While newcomers Mariel “Manhattan” Hemingway and Jon “Two and a Half Men” Cryer make no particular splash, the other returning actors acquit themselves well – Jackie Cooper and Mark McClure were never really given anything of much interest to do in these films as Perry White and Jimmy Olsen, but they are wonderful additions to the Daily Planet (even if McClure was getting a bit long in the tooth to be playing a cub reporter). Margot Kidder isn’t the best Lois Lane, but there’s something eternally lovable about her – even a mildly unsettling romantic encounter between her and Superman (where he reveals his secret identity to her, only to brainwash her into forgetting again, with one of his trademark Magic Kisses) with awful blue-screen flying effects, ends up being quite lovely, only because Kidder’s chemistry is as strong as ever with Christopher Reeve.
The key saving grace of the film that truly prevents it from sharing a table with the true disgraces of the DC cinematic pantheon (Batman & Robin, Catwoman, Batman V Superman: Dawn of Justice) is Christopher Reeve. No Superman film starring Reeve could ever be devoid of merit and there is no greater example of that than Superman IV. While the material is weak, Reeve devoted himself to it anyway and managed to turn some really dismal lectures into beautiful reflections on humanity. There’s a moment where Superman and Lois are looking at the view of Metropolis (which by the way, is actually stock footage of the New York skyline) and Lois remarks how beautiful the city is from that height. Superman responds “The whole WORLD is beautiful…I just wish people could see it the way I do,” in a way that none of Reeve’s successors could hope to accomplish. The man was supernatural in the role and is unbeaten to this day.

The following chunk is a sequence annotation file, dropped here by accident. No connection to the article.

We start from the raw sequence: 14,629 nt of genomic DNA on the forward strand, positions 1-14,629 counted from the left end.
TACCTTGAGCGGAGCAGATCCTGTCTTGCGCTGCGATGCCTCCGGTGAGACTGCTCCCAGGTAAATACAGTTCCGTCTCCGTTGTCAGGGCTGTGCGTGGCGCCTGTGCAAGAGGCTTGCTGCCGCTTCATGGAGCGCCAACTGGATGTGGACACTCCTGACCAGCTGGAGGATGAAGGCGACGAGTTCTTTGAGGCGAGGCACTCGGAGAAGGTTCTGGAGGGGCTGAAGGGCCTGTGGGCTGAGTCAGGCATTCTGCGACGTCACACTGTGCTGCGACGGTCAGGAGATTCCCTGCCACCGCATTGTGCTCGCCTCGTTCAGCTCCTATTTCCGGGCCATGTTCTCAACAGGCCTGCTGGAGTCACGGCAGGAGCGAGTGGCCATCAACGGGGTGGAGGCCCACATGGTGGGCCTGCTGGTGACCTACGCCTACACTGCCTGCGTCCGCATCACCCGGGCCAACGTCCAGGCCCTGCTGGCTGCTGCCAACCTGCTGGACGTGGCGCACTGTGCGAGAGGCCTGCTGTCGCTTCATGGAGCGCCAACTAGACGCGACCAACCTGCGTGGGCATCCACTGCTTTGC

The most interesting element of Superman IV however is not its acting performances, nor is it its terrible effects or its ridiculous moon battle. With its budget slashed, Superman IV was forced to shoot in some pretty underwhelming locations – chief among them was Milton Keynes, a glorified industrial estate with a modern-looking shopping centre in the background that was supposed to pass for a typical Manhattan building. As Reeve himself put it in his autobiography ‘Still Me’:
“[Richard] Donner would have choreographed hundreds of pedestrians and vehicles and cut to people gawking out of office windows at the sight of Superman walking down the street like the Pied Piper. Instead, we had to shoot at an industrial park in England in the rain with about a hundred extras, not a car in sight, and a dozen pigeons thrown in for atmosphere…”.
Looking at the scene in 2017, it’s obvious if you’ve ever been to New York that this is not the Big Apple, but there’s just something so cheerful about the crappiness of this production design. A fire hydrant lies in the middle of the foreground near a hotdog stand (selling some delicious Pepsi Cola) and the extras (presumably a hodge podge of local Milton Keynesians) muster up their best bewilderment in the face of the mighty Man of Steel. Look, I know it’s cheap, but there’s something so much more interesting, more endearing, more lovable about the idea of the mighty Christopher Reeve freezing his ass off in the middle of what is basically England’s version of Blanchardstown, surrounded by people for whom this must have been one of the most exciting moments of their lives. And if the excellent recreation of the Milton Keynes scenes by the locals some 30 years later is any indication, it just might have been. Not only that, but so captivated are the cult fans of Superman IV by its crappily creative use of Milton Keynes that DenOfGeek visited the town and painstakingly sought out the locations – well worth a read. This is why I can’t bring myself to dislike the film.
While it will never win any awards (because it doesn’t deserve to) there’s just something really charming about Superman IV that makes it stand out regardless, even all these years (and all these superhero movies) later. Where the budget, the script and the studio let them down, the innovation of the stars and the filmmakers made it an altogether more interesting film than many superhero films (and all of the SuperMAN films) since. I know it’s bad and I know it’s cheap, but the hours and hours I spent watching my VHS of it in Kilmuckridge holds a place in my heart too special to destroy. And for what it’s worth, the child in me will always believe that Milton Keynes is Metropolis.